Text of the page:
Pyrethroid insecticides are common in households all over the world. Families use them in gardens to rid their plants of unwanted pests and farmers use them on crops to keep away swarms of bugs. People realize that a high-dosage of these chemicals can have a negative impact on a person's health, but they rarely stop to think about what exposure to low-doses of these insecticides can do, especially to a young child's brain still in the developmental process.
A study published in the journal Environmental International set out to determine if low-level exposure to Pyrethroid insecticides affected a child's neurodevelopment. The researchers studied 287 mothers and their children by collecting urine samples between 6 and 19 weeks into the pregnancy, and again when the children reached 6 years old. Two insecticide metabolites, known as 3-PBA and cis-DBCA, were associated with a negative impact on neurocognitive development, particularly for verbal comprehension and working memory scores. These ratings were measured using the Wechsler Intelligence Scale for Children.
Children are more vulnerable to pesticides, not only because they are in a delicate developmental period throughout childhood, but because they are lower to the ground, as well. When children play outside in an area that has been sprayed by pesticides, they are likely to consume small amounts of the substance, thus, negatively impacting future IQ scores.
Other harmful effects linked to pesticides
Along with developmental delays, prenatal exposure to agricultural pesticides is believed to induce autism. A study published in the journal Environmental Health Perspectives observed 970 participants to determine whether their residential proximity to agricultural pesticides during pregnancy was linked to autism spectrum disorders or developmental delays. The results found that mothers who were exposed to organophosphates at some point during gestation were associated with a 60 percent increased risk for autism spectrum disorders.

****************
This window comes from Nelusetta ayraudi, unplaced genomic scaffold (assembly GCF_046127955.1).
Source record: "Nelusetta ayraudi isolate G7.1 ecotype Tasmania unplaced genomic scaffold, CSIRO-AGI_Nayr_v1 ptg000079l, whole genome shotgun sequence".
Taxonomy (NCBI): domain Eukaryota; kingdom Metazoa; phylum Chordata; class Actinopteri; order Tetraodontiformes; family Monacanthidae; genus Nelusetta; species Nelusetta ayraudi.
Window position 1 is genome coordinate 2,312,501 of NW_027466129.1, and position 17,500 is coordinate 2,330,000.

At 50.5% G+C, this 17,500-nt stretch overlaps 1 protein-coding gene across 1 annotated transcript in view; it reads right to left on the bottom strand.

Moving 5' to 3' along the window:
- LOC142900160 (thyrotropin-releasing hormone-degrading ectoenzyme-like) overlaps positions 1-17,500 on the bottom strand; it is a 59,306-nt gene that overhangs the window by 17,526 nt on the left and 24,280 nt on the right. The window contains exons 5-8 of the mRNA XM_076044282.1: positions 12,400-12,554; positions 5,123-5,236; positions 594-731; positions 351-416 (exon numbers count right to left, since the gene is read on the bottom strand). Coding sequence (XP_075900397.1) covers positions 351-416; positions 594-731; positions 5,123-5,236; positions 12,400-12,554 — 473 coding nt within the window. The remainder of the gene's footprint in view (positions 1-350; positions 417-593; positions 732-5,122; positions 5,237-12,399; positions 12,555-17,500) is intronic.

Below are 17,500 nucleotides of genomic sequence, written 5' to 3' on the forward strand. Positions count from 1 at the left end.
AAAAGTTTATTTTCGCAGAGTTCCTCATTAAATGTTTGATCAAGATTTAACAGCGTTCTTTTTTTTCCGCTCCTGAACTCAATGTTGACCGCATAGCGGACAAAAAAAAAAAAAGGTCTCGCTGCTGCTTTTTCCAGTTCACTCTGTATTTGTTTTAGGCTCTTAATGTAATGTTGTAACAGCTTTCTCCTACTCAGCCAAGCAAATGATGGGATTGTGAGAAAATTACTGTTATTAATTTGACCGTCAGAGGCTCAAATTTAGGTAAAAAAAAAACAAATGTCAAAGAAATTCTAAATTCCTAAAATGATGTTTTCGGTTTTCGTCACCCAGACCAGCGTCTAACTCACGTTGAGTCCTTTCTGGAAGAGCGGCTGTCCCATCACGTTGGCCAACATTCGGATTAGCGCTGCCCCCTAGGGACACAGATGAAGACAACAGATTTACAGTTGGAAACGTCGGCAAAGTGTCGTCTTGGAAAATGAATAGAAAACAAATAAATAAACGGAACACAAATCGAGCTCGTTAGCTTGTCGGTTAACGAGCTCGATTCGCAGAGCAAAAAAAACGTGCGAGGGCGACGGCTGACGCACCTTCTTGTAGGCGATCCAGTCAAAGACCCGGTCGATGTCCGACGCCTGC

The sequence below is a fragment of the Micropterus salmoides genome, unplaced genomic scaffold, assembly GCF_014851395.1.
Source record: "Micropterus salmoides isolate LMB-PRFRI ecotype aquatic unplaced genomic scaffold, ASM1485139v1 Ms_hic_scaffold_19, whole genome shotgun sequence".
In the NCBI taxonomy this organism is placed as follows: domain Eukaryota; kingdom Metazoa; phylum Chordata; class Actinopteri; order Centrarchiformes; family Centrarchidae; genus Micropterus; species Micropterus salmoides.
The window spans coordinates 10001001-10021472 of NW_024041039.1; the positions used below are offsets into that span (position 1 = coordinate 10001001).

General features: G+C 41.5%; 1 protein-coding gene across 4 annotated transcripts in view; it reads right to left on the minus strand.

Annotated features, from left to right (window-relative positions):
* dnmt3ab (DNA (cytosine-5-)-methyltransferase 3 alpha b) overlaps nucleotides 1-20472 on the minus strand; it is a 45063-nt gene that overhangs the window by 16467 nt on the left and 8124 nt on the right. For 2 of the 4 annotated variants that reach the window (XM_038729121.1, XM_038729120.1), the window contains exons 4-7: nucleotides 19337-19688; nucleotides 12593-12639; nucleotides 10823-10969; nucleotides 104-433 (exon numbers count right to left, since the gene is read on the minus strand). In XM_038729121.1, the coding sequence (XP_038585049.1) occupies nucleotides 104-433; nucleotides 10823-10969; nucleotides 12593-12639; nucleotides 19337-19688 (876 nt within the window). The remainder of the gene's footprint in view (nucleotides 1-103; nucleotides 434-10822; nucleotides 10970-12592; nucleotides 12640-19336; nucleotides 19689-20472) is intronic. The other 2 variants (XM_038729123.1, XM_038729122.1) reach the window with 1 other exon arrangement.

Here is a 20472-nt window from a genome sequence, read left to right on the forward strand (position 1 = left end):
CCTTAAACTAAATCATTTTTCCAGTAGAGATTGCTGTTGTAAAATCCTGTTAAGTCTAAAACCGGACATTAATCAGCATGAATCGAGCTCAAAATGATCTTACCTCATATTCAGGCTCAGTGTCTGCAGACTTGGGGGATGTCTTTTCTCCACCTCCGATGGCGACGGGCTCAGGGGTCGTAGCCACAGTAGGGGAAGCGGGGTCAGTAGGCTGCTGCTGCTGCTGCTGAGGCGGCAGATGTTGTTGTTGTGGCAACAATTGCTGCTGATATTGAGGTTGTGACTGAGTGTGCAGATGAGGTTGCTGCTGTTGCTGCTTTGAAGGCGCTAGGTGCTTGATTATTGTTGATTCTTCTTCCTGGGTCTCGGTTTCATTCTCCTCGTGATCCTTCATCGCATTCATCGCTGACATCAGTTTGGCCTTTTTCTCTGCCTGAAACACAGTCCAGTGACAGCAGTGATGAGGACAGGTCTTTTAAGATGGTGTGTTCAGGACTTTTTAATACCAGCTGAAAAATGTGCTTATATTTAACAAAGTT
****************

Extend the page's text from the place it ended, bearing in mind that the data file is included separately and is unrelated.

How to minimize exposure to pesticides
Many people are concerned about what their children are exposed to at a young age, and, if you fear for your child's development, there are steps you can take to reduce your pesticide interaction. First, living near agricultural fields nearly guarantees you and your family will come into contact with pesticides because farmers use crop dusting to protect their plants from various insects and other pests. The wind blows these chemicals onto your garden and yard, exposing you to the pesticides when you go outside. So, moving to an area with fewer agricultural fields can fix this problem.
In addition, Eartheasy suggests buying organic produce because these items are usually pesticide-free. Just to be sure, however, make sure you are washing your fruits and vegetables before consuming them.